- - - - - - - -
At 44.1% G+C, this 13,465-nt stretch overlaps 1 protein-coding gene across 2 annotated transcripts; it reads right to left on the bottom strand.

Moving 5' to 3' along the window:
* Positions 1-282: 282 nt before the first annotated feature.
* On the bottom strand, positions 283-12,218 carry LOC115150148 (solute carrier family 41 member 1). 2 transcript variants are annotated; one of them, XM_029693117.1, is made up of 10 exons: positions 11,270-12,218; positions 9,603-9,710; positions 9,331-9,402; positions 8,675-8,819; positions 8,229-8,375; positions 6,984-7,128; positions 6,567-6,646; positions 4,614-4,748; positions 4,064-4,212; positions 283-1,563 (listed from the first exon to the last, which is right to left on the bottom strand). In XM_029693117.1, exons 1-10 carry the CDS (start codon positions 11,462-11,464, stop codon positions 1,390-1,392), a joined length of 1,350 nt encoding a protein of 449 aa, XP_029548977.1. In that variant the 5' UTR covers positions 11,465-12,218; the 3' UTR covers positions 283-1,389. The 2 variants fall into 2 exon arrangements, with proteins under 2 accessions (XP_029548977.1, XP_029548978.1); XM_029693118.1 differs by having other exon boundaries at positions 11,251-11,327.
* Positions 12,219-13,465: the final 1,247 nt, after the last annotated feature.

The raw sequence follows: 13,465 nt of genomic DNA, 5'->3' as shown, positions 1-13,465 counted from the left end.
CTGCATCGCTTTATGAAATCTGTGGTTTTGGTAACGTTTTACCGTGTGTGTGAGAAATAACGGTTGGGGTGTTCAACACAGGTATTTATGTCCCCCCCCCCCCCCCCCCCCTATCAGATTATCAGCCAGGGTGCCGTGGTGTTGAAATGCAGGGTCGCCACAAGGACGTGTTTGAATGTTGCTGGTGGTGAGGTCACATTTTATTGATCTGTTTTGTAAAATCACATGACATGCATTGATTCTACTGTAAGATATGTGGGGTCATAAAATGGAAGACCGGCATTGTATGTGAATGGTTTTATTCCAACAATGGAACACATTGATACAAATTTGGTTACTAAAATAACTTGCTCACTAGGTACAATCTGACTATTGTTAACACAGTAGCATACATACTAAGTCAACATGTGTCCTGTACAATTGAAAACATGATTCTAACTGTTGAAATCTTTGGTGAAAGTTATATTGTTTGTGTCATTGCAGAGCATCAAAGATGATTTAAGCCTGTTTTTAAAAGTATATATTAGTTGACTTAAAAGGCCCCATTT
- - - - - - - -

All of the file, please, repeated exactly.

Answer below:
At 44.1% G+C, this 13,465-nt stretch overlaps 1 protein-coding gene across 2 annotated transcripts; it reads right to left on the bottom strand.

Moving 5' to 3' along the window:
* Positions 1-282: 282 nt before the first annotated feature.
* On the bottom strand, positions 283-12,218 carry LOC115150148 (solute carrier family 41 member 1). 2 transcript variants are annotated; one of them, XM_029693117.1, is made up of 10 exons: positions 11,270-12,218; positions 9,603-9,710; positions 9,331-9,402; positions 8,675-8,819; positions 8,229-8,375; positions 6,984-7,128; positions 6,567-6,646; positions 4,614-4,748; positions 4,064-4,212; positions 283-1,563 (listed from the first exon to the last, which is right to left on the bottom strand). In XM_029693117.1, exons 1-10 carry the CDS (start codon positions 11,462-11,464, stop codon positions 1,390-1,392), a joined length of 1,350 nt encoding a protein of 449 aa, XP_029548977.1. In that variant the 5' UTR covers positions 11,465-12,218; the 3' UTR covers positions 283-1,389. The 2 variants fall into 2 exon arrangements, with proteins under 2 accessions (XP_029548977.1, XP_029548978.1); XM_029693118.1 differs by having other exon boundaries at positions 11,251-11,327.
* Positions 12,219-13,465: the final 1,247 nt, after the last annotated feature.

The raw sequence follows: 13,465 nt of genomic DNA, 5'->3' as shown, positions 1-13,465 counted from the left end.
CTGCATCGCTTTATGAAATCTGTGGTTTTGGTAACGTTTTACCGTGTGTGTGAGAAATAACGGTTGGGGTGTTCAACACAGGTATTTATGTCCCCCCCCCCCCCCCCCCCCTATCAGATTATCAGCCAGGGTGCCGTGGTGTTGAAATGCAGGGTCGCCACAAGGACGTGTTTGAATGTTGCTGGTGGTGAGGTCACATTTTATTGATCTGTTTTGTAAAATCACATGACATGCATTGATTCTACTGTAAGATATGTGGGGTCATAAAATGGAAGACCGGCATTGTATGTGAATGGTTTTATTCCAACAATGGAACACATTGATACAAATTTGGTTACTAAAATAACTTGCTCACTAGGTACAATCTGACTATTGTTAACACAGTAGCATACATACTAAGTCAACATGTGTCCTGTACAATTGAAAACATGATTCTAACTGTTGAAATCTTTGGTGAAAGTTATATTGTTTGTGTCATTGCAGAGCATCAAAGATGATTTAAGCCTGTTTTTAAAAGTATATATTAGTTGACTTAAAAGGCCCCATTT